I heard that one today, from an Ethiopian colleague, referring to a real patch of her real country where real people were dying from drought one year, and being evacuated from floods the next. (It was worth repeating that.) This extreme and dangerous variability is, of course, a predicted consequence of climate change here in East Africa, where I am currently working as a consultant with the Nile Basin Initiative. Knowledge about how climatic change is already worsening the already-impossible living conditions of the poorest of the poor is enough to give you the Entebbe Blues.
On the other hand, during my last visit here, I ran a workshop where senior officials from the region considered the progress of this Initiative over the past ten years, and considered its future. To make a long story short, things have improved dramatically. To go from "next to nothing" to "definitely something, and something good" in just a decade of work on transboundary water resource management, in one of the world's most politically delicate and complex environments is, well, practically miraculous.
You probably never heard of the Nile Basin Initiative (www.nilebasin.org), and if you look at the website it will probably be difficult to figure out what's going on, and why Ministerial meetings and Subsidiary Action Programs are something to get excited about. But they are.
Ten years ago, many of the countries in this northeast quadrant of Africa were barely talking to each other about the one resource that binds them all together: the Nile River. It is the world's longest, and that is just the beginning of a list of extremes that describe this region, which includes an alarming proportion of the world's poorest countries, poorest peoples, hottest flashpoints, and -- if you include Somalia, which is not actually part of the Nile River Basin -- largest concentrations of sea pirates (this based on recent news, not on any actual census of sea pirates).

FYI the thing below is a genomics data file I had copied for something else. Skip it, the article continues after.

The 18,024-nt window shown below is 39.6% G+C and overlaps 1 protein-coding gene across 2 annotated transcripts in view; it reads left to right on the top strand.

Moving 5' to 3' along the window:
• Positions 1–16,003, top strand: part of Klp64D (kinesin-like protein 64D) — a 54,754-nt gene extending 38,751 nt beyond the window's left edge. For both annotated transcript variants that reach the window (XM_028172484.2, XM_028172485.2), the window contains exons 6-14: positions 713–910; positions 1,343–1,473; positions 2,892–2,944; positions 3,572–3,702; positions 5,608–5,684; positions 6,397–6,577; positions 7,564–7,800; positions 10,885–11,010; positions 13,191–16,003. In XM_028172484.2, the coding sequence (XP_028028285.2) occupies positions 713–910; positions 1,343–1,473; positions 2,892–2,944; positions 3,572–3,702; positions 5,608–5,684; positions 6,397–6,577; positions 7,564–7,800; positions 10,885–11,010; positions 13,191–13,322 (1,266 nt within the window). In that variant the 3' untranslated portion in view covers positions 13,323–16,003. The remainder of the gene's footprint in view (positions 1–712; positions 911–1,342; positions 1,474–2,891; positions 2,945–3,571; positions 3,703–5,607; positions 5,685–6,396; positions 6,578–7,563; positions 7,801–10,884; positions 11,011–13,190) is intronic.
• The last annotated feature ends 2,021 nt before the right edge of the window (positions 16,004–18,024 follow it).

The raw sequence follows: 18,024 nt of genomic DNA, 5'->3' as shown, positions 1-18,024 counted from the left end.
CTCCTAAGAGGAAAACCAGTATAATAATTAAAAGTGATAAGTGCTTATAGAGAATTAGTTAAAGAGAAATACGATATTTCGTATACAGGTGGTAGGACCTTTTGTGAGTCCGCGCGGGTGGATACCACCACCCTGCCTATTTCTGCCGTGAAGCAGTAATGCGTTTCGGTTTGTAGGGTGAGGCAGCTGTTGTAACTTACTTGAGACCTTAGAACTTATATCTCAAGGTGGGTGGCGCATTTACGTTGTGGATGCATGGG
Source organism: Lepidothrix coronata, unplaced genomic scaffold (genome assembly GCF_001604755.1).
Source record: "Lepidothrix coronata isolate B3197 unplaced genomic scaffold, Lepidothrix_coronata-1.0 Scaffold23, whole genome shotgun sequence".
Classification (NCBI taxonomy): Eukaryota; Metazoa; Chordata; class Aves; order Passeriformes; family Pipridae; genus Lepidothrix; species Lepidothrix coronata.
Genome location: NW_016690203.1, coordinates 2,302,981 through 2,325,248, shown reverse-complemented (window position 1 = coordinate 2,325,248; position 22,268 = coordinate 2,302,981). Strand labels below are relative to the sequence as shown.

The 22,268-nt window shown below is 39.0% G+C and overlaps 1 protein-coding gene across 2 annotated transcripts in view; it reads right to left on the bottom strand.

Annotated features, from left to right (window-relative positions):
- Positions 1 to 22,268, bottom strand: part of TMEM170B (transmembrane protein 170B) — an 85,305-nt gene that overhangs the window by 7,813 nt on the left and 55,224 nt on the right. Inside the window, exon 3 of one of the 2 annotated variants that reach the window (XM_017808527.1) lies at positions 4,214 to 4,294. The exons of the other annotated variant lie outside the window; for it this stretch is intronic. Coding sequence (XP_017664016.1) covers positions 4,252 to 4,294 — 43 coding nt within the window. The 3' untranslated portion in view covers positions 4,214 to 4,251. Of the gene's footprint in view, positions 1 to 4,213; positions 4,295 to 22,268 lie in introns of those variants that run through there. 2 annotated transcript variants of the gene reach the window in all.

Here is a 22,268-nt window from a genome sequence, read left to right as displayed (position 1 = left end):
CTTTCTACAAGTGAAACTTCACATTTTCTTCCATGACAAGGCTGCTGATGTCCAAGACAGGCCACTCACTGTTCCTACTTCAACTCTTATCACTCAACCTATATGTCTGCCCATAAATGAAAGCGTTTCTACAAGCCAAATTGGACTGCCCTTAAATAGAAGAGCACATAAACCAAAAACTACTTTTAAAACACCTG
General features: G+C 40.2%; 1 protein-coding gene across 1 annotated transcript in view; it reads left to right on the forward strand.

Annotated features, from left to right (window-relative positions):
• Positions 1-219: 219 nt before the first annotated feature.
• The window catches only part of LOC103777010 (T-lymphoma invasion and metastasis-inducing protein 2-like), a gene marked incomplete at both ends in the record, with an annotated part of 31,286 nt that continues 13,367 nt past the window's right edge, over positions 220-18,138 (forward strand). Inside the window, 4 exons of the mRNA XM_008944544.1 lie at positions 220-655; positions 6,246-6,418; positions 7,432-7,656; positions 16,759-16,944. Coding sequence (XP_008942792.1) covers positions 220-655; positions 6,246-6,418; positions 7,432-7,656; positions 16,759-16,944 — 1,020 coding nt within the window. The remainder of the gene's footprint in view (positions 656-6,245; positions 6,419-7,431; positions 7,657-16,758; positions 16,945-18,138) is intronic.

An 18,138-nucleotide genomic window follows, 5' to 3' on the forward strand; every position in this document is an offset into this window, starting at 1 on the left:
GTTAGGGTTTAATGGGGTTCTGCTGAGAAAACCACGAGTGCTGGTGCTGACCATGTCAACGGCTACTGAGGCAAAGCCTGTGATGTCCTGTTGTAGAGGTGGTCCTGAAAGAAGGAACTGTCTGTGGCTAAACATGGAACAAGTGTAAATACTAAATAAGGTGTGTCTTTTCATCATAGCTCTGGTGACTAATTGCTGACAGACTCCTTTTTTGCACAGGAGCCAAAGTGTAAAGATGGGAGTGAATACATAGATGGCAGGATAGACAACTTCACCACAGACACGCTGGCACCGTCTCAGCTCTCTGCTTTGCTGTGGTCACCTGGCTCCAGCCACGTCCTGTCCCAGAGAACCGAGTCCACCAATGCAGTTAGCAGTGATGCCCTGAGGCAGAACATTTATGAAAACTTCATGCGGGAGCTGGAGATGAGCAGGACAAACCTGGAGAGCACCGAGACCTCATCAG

Today, thanks to years of careful diplomacy among the nations, the investments of the World Bank and many other "development partners" (as donor agencies and countries are called), and the work of probably thousands of people collaborating on everything from research programs to micro-grants, this region is not just talking diplomatically about the Nile on a regular basis -- an achievement which in itself was already a breakthrough. The river-sharing countries from Tanzania in the south to Egypt in the north are very close to signing an agreement that would enshrine sustainable development principles and practice into the international law governing the region. The result of that agreement would be a lot of more of the very good things that their joint Nile Basin Initiative has already been laboring to produce: more resources for farming and electricity, and more protection for ecosystems and watersheds, in a region that needs a whole lot of all of that.
Yes, there is still a long way to go here. Yes, the region has its share of "rocks to plow through," ranging from complicated political negotiations to climate change adaptation strategies. But in a place which has far more than its fair share of fuel gauges that have been resting on "0", there is really only one way to go: up.
Up means sustainable development. For real.
Suddenly, I feel the Entebbe Blues slipping away ... though I'm going to enjoy singing them anyway. Whenever I do, I'll remember that special night at the Entebbe petrol station, a night when Jupiter and Venus were hugging the Moon, and kind people saw to it that I eventually made it to my hotel, after I played guitar into the Uganda night.
Alan AtKisson, a longtime Worldchanging contributor, is the author of a new book, "The ISIS Agreement," which includes a chapter on dealing with power dynamics and corruption issues in sustainable development initiatives.